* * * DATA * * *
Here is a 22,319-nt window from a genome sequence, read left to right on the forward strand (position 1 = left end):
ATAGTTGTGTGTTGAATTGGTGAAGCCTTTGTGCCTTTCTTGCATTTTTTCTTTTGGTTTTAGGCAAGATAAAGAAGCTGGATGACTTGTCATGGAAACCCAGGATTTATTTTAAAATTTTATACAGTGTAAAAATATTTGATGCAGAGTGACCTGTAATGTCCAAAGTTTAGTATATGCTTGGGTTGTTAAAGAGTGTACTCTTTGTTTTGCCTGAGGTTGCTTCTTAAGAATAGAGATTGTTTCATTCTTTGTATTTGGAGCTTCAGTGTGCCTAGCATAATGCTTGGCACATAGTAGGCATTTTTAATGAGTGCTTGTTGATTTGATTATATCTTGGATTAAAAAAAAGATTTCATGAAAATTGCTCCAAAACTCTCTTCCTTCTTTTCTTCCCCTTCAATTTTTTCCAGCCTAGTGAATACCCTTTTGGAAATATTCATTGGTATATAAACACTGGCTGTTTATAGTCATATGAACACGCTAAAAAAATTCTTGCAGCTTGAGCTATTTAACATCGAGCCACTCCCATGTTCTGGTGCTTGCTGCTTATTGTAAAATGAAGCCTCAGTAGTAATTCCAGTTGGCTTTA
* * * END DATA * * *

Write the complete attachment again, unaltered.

Here is a 22,319-nt window from a genome sequence, read left to right on the forward strand (position 1 = left end):
ATAGTTGTGTGTTGAATTGGTGAAGCCTTTGTGCCTTTCTTGCATTTTTTCTTTTGGTTTTAGGCAAGATAAAGAAGCTGGATGACTTGTCATGGAAACCCAGGATTTATTTTAAAATTTTATACAGTGTAAAAATATTTGATGCAGAGTGACCTGTAATGTCCAAAGTTTAGTATATGCTTGGGTTGTTAAAGAGTGTACTCTTTGTTTTGCCTGAGGTTGCTTCTTAAGAATAGAGATTGTTTCATTCTTTGTATTTGGAGCTTCAGTGTGCCTAGCATAATGCTTGGCACATAGTAGGCATTTTTAATGAGTGCTTGTTGATTTGATTATATCTTGGATTAAAAAAAAGATTTCATGAAAATTGCTCCAAAACTCTCTTCCTTCTTTTCTTCCCCTTCAATTTTTTCCAGCCTAGTGAATACCCTTTTGGAAATATTCATTGGTATATAAACACTGGCTGTTTATAGTCATATGAACACGCTAAAAAAATTCTTGCAGCTTGAGCTATTTAACATCGAGCCACTCCCATGTTCTGGTGCTTGCTGCTTATTGTAAAATGAAGCCTCAGTAGTAATTCCAGTTGGCTTTA